But corruption remains a rampant problem, not only within the health sector, but within the Afghan government.

The Special Inspector General for Afghanistan Reconstruction (SIGAR) in its latest audit, released last week, stated the government has “made some progress in combating corruption within the government,” but that it “continues not to take action against public officials who violate internal codes of ethics.”

SIGAR also contended the government is “failing to protect reformers and whistleblowers from reprisal.”

Taliban insurgents are known to have infiltrated other facets of government, where they have positioned themselves as a direct threat to U.S. interests. Insider attacks against foreign troops have been commonplace since 2011, and over the past decade have resulted in the deaths of more than 150 NATO troops.

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Afghan officials visiting Taliban prison hospitals.  (Mohammad Haqmal )

Monique Chouraeshkenazi, U.S. Air force veteran, associate professor of Homeland and National Security at American Public University and founder/CEO of security firm The Chouraeshkenazi Group, characterized the infiltration of Taliban insurgents within the government as “exponential,” and said schemes such as the early prison release further endanger U.S. and allied troops on the ground.

“The goal has always been to remove all American and coalition forces. They see American forces as a foreign threat to their land, resources, religion and culture and will do anything necessary to remove that threat,” Chouraeshkenazi said. “With the largest Taliban presence the country has seen, it is safe to say the Taliban has more influence over the Afghan government.”

The Afghan Taliban is for the most part an insurgency which occupies prominent swaths of territory and strives to govern the country.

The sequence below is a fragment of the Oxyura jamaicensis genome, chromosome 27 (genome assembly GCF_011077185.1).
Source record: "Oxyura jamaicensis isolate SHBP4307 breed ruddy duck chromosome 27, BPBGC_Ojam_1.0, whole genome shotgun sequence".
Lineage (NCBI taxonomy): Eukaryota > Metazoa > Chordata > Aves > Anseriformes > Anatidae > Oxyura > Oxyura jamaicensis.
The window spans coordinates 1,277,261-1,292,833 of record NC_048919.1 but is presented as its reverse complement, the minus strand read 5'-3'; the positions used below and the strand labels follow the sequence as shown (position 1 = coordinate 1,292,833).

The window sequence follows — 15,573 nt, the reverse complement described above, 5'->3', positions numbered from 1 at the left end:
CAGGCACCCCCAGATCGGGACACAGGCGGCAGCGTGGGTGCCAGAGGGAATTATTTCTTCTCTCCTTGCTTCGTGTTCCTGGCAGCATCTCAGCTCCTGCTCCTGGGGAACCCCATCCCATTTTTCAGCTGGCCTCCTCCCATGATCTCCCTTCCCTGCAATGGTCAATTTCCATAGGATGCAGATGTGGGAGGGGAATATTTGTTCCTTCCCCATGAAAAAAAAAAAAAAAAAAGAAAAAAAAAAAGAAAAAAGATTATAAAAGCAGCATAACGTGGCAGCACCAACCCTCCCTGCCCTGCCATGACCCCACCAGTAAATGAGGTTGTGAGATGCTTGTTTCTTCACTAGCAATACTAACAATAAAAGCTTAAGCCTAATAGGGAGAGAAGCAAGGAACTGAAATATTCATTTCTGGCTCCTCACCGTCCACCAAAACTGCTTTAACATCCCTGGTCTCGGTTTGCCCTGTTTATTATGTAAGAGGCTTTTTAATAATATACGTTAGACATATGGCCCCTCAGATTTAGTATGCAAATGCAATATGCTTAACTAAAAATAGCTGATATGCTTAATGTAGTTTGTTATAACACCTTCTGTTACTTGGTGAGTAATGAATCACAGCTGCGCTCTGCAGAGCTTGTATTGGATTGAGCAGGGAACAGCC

While the offshoot of the group stationed on the Pakistan side of the border, formally called the Tehrik-I Taliban, is named on the State Department’s list of Foreign Terrorist Organizations (FTO) the Afghan flagship is not.

“The Taliban qualifies to be on the list, but it isn’t due to political implications,” Chouraeshkenazi explained. “Putting the group on the terrorist list would significantly impact the U.S. ability to have lines of communication with diplomatic officials and leadership within the group, hindering any possible future negotiations and peace talks with the Afghan government.”

A State Department spokesperson affirmed to Fox News the Afghan Taliban is a terrorist organization for “immigration purposes,” and they are marked as the more downgraded “terrorist entity,” which imposes sanctions and penalties on terrorists and those “providing support.”

And even though Afghanistan’s President Ashraf Ghani has made repeated offers for unconditional peace talks with the brutal outfit, they have so far refused to come to the table – insisting only that all foreign troops must leave – and bypassing the Afghan leadership altogether and instead reaching out directly to the Trump administration.

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Taliban prisoners in Afghan hospitals and prisons staging protests.  (Mohammad Haqmal )

Over the past year, the Afghan Taliban has orchestrated an increasingly destructive insurgency across the war-tattered nation, affronting Afghan Security Forces and U.S troops with almost daily attacks.

And for Haqmal, who said he remains in his government position but is now in London for medical treatment stemming from his ordeal, it’s these seemingly small instances of bribery and extortion like the false ill classification that demonstrate how and why the Taliban has managed to stay dominant in the US’s longest-running conflict – and it’s the sincere who end up suffering.

“I have been suffering depression and anxiety, and no one can really help me. I don’t want to see this happen to the honest and committed staff who are there. I don’t want anyone to be handed over to the Taliban or for the Taliban to be free to continue to kill,” he added. “Even after all the warnings, my own government could not protect me from abduction.”

Hollie McKay has been a FoxNews.com staff reporter since 2007. She has reported extensively from the Middle East on the rise and fall of terrorist groups such as ISIS in Iraq. Follow her on twitter at @holliesmckay